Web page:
Italian virtuoso violinist Niccol Paganini might be an ideal example of nature meets nurture. Instructed the violin by his dad as a kid and tutored by the most effective teachers, Paganini was considered a prodigy. The ferocity with which he played , coupled together with his elongated fingers and remarkable flexibility, gave him a cryptic, almost legendary reputation. Mobbed in the road and rumored to really have a deal with the devil to reach the peaks of his virtuoso performances, he ultimately became considered the best violinist of time.
The older Paganini was in the transportation company, however he also played the mandolin and started teaching his son the violin for a very young age. Niccolo’s mom had high hopes of her son being a renowned violist.
When Niccolo had exhausted his dad’s skills, he was sent to the top coaches in Genoa, mainly in the theatre, where he learned harmony and counterpoint. He’d been affected by the work of Auguste Frdric Durand, a Franco Polish violin virtuoso who had a reputation for showmanship.
So, the son moved on to Alexandro Rolla in Parma, who had been so impressed with all the prodigy he believed the wisest course for him was composition. After an intensive course of study, Paganini returned to Genoa and started composing and performing, mostly in churches. He also set his own agenda of extensive training, occasionally 15 hours a day, practicing his own compositions, which were generally rather complex, even for himself.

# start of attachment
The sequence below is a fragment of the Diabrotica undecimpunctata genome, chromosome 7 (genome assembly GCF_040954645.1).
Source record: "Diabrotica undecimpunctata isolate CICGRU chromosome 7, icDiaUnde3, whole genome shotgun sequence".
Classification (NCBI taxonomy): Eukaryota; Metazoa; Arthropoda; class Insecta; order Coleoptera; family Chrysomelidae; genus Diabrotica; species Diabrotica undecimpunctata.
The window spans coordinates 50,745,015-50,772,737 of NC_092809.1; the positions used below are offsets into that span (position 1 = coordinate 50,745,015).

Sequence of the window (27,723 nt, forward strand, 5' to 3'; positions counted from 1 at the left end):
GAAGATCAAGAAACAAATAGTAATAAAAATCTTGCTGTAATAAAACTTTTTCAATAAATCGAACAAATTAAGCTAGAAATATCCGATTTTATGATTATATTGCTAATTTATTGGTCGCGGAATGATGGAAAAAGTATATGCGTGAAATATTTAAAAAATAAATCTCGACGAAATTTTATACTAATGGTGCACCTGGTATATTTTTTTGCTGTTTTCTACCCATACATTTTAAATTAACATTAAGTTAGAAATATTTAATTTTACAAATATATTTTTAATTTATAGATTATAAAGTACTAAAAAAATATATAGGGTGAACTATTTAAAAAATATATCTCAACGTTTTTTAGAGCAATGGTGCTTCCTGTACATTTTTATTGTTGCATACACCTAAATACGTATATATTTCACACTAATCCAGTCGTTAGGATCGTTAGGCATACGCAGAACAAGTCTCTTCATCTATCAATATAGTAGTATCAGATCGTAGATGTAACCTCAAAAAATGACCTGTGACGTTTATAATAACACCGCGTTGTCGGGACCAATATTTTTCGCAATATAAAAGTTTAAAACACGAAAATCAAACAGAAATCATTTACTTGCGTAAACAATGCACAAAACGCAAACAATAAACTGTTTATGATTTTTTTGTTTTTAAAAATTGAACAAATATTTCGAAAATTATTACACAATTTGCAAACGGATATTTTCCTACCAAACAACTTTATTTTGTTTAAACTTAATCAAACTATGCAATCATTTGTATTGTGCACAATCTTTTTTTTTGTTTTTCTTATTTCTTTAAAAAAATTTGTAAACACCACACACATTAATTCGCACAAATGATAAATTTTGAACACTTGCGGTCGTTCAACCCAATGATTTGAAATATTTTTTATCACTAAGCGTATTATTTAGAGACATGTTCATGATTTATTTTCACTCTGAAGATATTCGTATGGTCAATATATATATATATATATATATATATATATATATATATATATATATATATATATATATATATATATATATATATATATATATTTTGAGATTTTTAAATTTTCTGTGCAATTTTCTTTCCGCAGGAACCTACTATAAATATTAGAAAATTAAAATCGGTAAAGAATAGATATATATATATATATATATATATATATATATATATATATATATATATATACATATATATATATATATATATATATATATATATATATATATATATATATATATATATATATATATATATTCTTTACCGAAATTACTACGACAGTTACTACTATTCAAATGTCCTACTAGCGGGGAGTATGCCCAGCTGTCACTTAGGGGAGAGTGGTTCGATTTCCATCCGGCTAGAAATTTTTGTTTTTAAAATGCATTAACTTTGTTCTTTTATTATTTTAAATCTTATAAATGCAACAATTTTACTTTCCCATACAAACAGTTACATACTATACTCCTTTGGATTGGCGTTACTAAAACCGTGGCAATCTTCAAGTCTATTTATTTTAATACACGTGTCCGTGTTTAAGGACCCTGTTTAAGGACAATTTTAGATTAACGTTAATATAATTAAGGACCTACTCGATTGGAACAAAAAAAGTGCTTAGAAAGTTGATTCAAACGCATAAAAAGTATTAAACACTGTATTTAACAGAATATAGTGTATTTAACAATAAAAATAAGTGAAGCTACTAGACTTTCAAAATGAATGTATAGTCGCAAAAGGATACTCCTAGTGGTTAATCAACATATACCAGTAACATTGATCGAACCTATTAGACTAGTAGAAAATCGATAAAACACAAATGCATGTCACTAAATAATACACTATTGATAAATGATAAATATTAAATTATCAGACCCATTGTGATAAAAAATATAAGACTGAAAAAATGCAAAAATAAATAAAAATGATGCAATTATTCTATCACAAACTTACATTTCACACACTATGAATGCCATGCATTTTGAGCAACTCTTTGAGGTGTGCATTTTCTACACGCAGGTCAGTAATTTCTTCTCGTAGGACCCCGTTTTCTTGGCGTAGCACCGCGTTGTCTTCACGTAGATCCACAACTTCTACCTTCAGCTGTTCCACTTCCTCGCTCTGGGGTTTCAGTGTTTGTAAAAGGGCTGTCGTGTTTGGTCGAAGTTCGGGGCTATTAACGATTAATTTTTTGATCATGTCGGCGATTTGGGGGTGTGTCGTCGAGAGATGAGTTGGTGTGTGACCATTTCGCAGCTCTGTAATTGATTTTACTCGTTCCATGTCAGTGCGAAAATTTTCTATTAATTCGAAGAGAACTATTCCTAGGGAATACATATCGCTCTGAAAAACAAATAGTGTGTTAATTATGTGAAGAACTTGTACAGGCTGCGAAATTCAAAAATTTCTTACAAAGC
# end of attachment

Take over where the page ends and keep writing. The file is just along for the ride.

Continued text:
By 1801, Niccol Paganini, who had been used to touring along with his dad by this time, went to Lucca to perform in the Festival of Santa Croce. His appearance proved to be a rousing success, endearing himself to town. But he had a weakness for gambling, womanizing and booze, apparently having a dysfunction early in his career because of the latter.
He eventually grew uneasy and returned to the life span of a virtuoso, touring Europe, amassing riches by enchanting audiences using the ferocity or empathy of his playing—crowds were said to have burst into tears at his performance of bid passages. One patron was purportedly so moved with a performance he gave Paganini a enviable Guarnerius violin. Another vowed he’d seen he’d seen the demon helping Paganini having a specially impassioned performance.
Paganini’s reputation started to take on mythic proportions—he was frequently mobbed in the streets. His pure ability, showmanship and commitment to his craft was additionally augmented by perhaps two physical syndromes: Marfan’s as well as Ehlers Danlos—one giving him specially long limbs, especially fingers, the other giving him incredible flexibility. He moved to Nice, France, to recuperate, but died there on May 27, 1840. Paganini is considered possibly the most important violinist that ever lived and his compositions, including 24 Caprices, for violin alone are a number of the very complicated pieces ever composed for the instrument.